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WhatsApp yet to fix flaws that allow manipulation

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New Delhi: A new vulnerability surfaced in WhatsApp that can potentially allow hackers to manipulate messages. Any kind of message can be intercepted and the identity of the sender can be changed along with the text content of the messages.

This defect and vulnerability was discovered by Israeli cyber security firm Check Point Research and revealed via a press release. It also posted a video showcasing how the vulnerability can be exploited. With this security flaw, attackers can easily create and spread misinformation and make it appear as if it came from authentic sources. The firm was able to capture an outgoing message from WhatsApp and decrypt it. Then they could alter the contents at will and then encrypt it to send it forward.

Although the flaw has been partially fixed according to a report by Forbes, Check Point says that other issues need to be addressed soon. The firm says that it has informed WhatsApp about this vulnerability. Check Point was able to reverse-engineer WhatsApp’s encryption algorithm. By decrypting the data, the researchers got access to all the parameters being exchanged. This allowed them to alter these parameters to whatever they liked.

Checkpoint said it informed Whatsapp in 2018 about the vulnerabilities, which would enable threat actors to intercept and manipulate messages sent in private and group conversations, giving attacker’s power to create and spread misinformation from what appears to be trusted sources.

Notably, WhatsApp fixed the third vulnerability, which enabled threat actors to send a private message to a group participant disguised as a public message for all. But it is still possible to manipulate quoted messages and spread misinformation.

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Nasa finds Chandrayaan-2 lander Vikram with help of Indian engineer

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New York: NASA has found the crash site and debris of India’s Chandrayaan-2 Vikram moon lander following a tip from an Indian space enthusiast who examined pictures of the area of the moon taken by a US orbiting camera.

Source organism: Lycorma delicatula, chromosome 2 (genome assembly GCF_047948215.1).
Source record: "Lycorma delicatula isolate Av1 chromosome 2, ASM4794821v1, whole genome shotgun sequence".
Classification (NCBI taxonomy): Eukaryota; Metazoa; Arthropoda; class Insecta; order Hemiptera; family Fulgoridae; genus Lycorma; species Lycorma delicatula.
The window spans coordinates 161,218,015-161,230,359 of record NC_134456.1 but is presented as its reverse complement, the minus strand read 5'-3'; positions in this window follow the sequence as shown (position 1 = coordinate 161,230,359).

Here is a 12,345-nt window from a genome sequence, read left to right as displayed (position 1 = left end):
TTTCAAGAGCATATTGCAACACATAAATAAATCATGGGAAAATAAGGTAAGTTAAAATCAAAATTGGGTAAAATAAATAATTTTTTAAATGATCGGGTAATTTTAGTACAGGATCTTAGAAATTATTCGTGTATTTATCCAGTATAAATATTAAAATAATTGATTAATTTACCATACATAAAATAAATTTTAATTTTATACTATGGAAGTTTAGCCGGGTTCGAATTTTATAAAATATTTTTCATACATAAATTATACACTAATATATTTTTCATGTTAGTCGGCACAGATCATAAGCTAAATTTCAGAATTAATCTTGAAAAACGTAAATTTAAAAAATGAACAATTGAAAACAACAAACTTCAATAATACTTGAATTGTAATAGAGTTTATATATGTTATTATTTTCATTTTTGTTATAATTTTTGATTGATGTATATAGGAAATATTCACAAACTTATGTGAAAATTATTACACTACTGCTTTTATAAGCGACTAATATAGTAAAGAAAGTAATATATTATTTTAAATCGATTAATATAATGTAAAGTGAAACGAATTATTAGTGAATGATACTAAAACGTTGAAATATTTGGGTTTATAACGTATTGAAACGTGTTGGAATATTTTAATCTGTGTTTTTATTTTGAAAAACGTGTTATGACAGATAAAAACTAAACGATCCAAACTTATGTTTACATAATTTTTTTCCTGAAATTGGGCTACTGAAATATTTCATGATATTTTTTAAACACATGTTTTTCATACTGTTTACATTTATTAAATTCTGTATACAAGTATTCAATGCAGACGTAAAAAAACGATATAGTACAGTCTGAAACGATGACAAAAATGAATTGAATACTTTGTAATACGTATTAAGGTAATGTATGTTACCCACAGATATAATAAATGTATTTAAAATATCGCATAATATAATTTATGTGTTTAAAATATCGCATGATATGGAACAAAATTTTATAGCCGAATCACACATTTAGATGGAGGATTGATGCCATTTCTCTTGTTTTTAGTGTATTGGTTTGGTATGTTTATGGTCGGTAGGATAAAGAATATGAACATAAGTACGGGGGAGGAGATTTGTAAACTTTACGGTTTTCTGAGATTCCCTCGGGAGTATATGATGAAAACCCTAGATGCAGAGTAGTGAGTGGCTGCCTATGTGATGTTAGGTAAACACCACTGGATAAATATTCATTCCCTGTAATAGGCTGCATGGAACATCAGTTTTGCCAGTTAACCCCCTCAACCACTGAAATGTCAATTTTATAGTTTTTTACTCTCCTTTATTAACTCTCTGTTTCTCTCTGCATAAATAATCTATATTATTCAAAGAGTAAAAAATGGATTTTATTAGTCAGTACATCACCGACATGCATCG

The site was located by Shanmuga Subramanian, who on his own scoured the pictures taken by the Lunar Reconnaissance Orbital Camera (LROC), NASA and Arizona State University announced on Monday confirming the find.

The first mosaic image of the likely crash site made from pictures taken by the LROC on September 17 was downloaded by several people to look for signs of the Vikram, NASA said.

One of them, Subramanian, contacted the LROC project with a positive identification of debris, it said.

Arizona State University (ASU), where the LROC project is located, said: “After receiving this tip, the LROC team confirmed the identification by comparing before and after images.”

When the images for the first mosaic were acquired on September 17, the impact point was poorly illuminated and could not easily be identified, it said.

But two image sequences were acquired on October 14 and 15, and on November 11 were better.

The November mosaic shows best the impact crater, ray and extensive debris field. The three largest pieces of debris are each about 2×2 pixels and cast a one pixel shadow.

The three largest pieces of debris are each about 2×2 pixels and casts a one pixel shadow.

The university said that based on Subramanian’s tip, the LROC team scoured the surrounding area in the new mosaics and found the impact site and the debris field.

The impact site is located at 70.8810 degree S, 22.7840 degrees E, at an elevation of 834 metres, it said.

“The debris first located by Shanmuga is about 750 metres northwest of the main crash site,” ASU said.

Vikram lost contact with the Indian Space Research Organisation (ISRO) following its launch from Chandraayan-2 moon orbiter on September 6 when it tried to make a softlanding near the moon’s south pole.

In a statement NASA said: “Despite the loss, getting that close to the surface was an amazing achievement.”

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